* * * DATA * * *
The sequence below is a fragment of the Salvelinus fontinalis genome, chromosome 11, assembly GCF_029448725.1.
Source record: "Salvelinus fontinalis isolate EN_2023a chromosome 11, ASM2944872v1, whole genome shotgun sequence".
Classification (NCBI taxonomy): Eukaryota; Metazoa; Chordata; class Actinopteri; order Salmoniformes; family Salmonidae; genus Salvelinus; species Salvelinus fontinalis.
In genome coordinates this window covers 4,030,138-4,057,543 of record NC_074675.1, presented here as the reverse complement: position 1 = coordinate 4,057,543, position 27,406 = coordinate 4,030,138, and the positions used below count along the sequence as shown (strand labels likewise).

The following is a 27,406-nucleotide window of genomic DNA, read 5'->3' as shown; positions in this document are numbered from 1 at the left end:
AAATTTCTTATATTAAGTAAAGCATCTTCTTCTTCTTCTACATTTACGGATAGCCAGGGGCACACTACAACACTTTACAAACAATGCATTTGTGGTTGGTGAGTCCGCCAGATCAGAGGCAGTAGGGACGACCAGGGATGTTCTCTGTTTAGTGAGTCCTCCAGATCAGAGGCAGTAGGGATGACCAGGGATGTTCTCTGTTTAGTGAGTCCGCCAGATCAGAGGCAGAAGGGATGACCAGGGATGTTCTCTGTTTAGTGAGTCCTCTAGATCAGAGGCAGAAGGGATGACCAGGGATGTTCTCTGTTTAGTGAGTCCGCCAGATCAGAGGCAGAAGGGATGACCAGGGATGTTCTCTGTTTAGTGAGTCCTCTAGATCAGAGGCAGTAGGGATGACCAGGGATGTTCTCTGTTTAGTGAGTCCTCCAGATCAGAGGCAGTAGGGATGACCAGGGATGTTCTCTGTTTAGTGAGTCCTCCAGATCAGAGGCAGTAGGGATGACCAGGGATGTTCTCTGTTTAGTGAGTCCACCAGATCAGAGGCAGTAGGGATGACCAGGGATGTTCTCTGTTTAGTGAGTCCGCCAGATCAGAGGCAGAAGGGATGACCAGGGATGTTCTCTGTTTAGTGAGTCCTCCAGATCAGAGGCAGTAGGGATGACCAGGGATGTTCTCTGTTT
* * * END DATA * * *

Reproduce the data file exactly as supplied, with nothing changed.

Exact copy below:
The sequence below is a fragment of the Salvelinus fontinalis genome, chromosome 11, assembly GCF_029448725.1.
Source record: "Salvelinus fontinalis isolate EN_2023a chromosome 11, ASM2944872v1, whole genome shotgun sequence".
Classification (NCBI taxonomy): Eukaryota; Metazoa; Chordata; class Actinopteri; order Salmoniformes; family Salmonidae; genus Salvelinus; species Salvelinus fontinalis.
In genome coordinates this window covers 4,030,138-4,057,543 of record NC_074675.1, presented here as the reverse complement: position 1 = coordinate 4,057,543, position 27,406 = coordinate 4,030,138, and the positions used below count along the sequence as shown (strand labels likewise).

The following is a 27,406-nucleotide window of genomic DNA, read 5'->3' as shown; positions in this document are numbered from 1 at the left end:
AAATTTCTTATATTAAGTAAAGCATCTTCTTCTTCTTCTACATTTACGGATAGCCAGGGGCACACTACAACACTTTACAAACAATGCATTTGTGGTTGGTGAGTCCGCCAGATCAGAGGCAGTAGGGACGACCAGGGATGTTCTCTGTTTAGTGAGTCCTCCAGATCAGAGGCAGTAGGGATGACCAGGGATGTTCTCTGTTTAGTGAGTCCGCCAGATCAGAGGCAGAAGGGATGACCAGGGATGTTCTCTGTTTAGTGAGTCCTCTAGATCAGAGGCAGAAGGGATGACCAGGGATGTTCTCTGTTTAGTGAGTCCGCCAGATCAGAGGCAGAAGGGATGACCAGGGATGTTCTCTGTTTAGTGAGTCCTCTAGATCAGAGGCAGTAGGGATGACCAGGGATGTTCTCTGTTTAGTGAGTCCTCCAGATCAGAGGCAGTAGGGATGACCAGGGATGTTCTCTGTTTAGTGAGTCCTCCAGATCAGAGGCAGTAGGGATGACCAGGGATGTTCTCTGTTTAGTGAGTCCACCAGATCAGAGGCAGTAGGGATGACCAGGGATGTTCTCTGTTTAGTGAGTCCGCCAGATCAGAGGCAGAAGGGATGACCAGGGATGTTCTCTGTTTAGTGAGTCCTCCAGATCAGAGGCAGTAGGGATGACCAGGGATGTTCTCTGTTT